So long Persephone, see you in the spring…

falconToday marks the autumn equinox (which means “equal night”), and while it depends on how far above or below the equator you are, the concept is of the time when there are just about twelve hours of day and twelve of night.  The equinox is also the halfway point between the summer solstice—the longest day of the year—and the winter solstice—the longest night of the year.  Thus today is the beginning of fall and a significant turning point in the circle of the year—a good time for contemplation of where we are, where we’ve been and where we’re going.

Given that Privilege of Parenting’s “a year of parenting mindfully” kicked off on the summer solstice, today also marks the quarter point on this particular journey.  If you have been reading since June, today is an excellent day to review the intention that you set, re-connecting with it or adjusting as you see fit.  If you are a new reader, please consider reading the June 21st post (http://tiny.cc/WFjj2) and setting an intention for you parenting and/or your life.  Either way, I offer gratitude for your readership, and for the many blessings we all share—and I give thanks for community and camaraderie in the face of life’s dark challenges.

The equinox has a number of cultural and mythical resonances.  For example, according to Jewish superstition (not the Torah, however) Abraham prepared to sacrifice Isaac at the autumnal equinox and blood appeared on the knife.  In Greek mythology the fall begins as the goddess Persephone returns to the underworld to live with Hades, her husband (spring conversely begins when she returns from the underworld).  Yet, as we come to live in one world, it might be that Persephone is born in Australia and New Zealand just as she dies in the U.S. and Europe—perpetually a force of spring and at the very same time living an unbroken harmony with Hades and darkness.  It is the confluence of opposites that mark individuation, or the true growing up process.  What better day to celebrate balance than the equinox?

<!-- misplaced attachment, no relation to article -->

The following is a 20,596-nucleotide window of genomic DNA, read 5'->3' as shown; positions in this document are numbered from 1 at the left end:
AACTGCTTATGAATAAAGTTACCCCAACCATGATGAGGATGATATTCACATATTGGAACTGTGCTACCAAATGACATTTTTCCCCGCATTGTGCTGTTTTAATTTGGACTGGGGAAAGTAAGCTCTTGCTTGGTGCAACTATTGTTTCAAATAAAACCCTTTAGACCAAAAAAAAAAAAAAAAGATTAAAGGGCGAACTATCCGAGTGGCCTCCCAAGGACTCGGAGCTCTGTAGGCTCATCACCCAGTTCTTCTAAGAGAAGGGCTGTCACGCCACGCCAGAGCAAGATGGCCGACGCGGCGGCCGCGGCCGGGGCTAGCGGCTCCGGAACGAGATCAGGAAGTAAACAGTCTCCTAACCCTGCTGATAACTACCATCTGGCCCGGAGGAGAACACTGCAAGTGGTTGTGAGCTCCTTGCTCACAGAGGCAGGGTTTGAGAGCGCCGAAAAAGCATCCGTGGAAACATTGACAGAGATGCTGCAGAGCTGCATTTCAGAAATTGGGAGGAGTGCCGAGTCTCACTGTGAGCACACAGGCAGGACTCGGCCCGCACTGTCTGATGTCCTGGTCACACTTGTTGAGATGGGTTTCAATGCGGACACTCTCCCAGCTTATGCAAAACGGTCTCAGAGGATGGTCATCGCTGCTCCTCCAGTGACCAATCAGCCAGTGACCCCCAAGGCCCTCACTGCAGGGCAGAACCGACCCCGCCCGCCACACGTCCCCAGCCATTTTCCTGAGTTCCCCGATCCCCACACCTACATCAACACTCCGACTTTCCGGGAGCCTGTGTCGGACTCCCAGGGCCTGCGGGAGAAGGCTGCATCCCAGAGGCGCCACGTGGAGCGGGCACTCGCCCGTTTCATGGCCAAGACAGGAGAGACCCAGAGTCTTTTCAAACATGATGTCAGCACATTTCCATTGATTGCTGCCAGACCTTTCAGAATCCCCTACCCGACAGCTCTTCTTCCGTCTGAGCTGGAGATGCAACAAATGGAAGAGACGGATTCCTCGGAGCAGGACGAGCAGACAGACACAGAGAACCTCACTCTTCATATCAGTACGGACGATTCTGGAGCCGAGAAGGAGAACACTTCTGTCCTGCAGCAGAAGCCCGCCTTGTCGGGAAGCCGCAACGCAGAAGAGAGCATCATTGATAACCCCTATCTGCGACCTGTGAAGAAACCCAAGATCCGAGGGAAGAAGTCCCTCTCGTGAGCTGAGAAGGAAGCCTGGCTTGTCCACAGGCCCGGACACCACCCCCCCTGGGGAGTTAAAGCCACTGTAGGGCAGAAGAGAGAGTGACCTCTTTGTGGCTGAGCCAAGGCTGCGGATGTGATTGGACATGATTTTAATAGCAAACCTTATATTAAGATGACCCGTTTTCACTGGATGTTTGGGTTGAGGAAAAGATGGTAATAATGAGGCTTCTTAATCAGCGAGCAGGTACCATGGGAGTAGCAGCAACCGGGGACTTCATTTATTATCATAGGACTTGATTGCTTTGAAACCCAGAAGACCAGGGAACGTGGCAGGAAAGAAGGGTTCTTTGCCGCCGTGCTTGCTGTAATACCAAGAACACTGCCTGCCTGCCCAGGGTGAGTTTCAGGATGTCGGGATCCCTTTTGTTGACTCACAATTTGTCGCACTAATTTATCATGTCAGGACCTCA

In Japan, “Higan” (meaning “other shore”) marks a week of Buddhist observances where the spirits of the dead cross the river of existence and reach Nirvana, a spiritual shift from the world of suffering to the world of enlightenment.  In some areas Christians celebrate Michaelmas around this time where it is known as a “festival of strong will.”  In China the Moon Festival dates back 3,000 years and marks offerings to the moon (in contrast to offerings to the sun made in spring).  Animals associated with the equinox are dogs, wolves and birds of prey (hence the photo of the falcon I saw, along with its partner, I noticed on my street).

In this blog we try to give ample and conscious recognition to the Shadow, and the equinox marks the turning toward darkness.  The hope is that if we respect the dark while also appreciating the light (in equal balance at this sacred time of the year), we may find better balance within ourselves and enhance our ability to take optimal care of all our collective children.  The Sanskrit word, “Namaste,” is a part of yoga culture and means, “the light in me recognizes the light in you.”  And this is why I end each post with…

Namaste, Bruce

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2 Responses to “So long Persephone, see you in the spring…”

  1. Mwa Says:

    I wonder if there is also a word for “the dark in me recognizes the dark in you”, a feeling I’ve had often. I think that’s easier than “namaste” at times.

  2. privilegeofparenting Says:

    I’m still trying to come up with that one, but I think of Billy Wilder who said, “LIfe is terrible, but it’s not that serious.” I’m not sure what his word would be, but his films certainly used the dark in him to recognize the dark in us… and still make us laugh.

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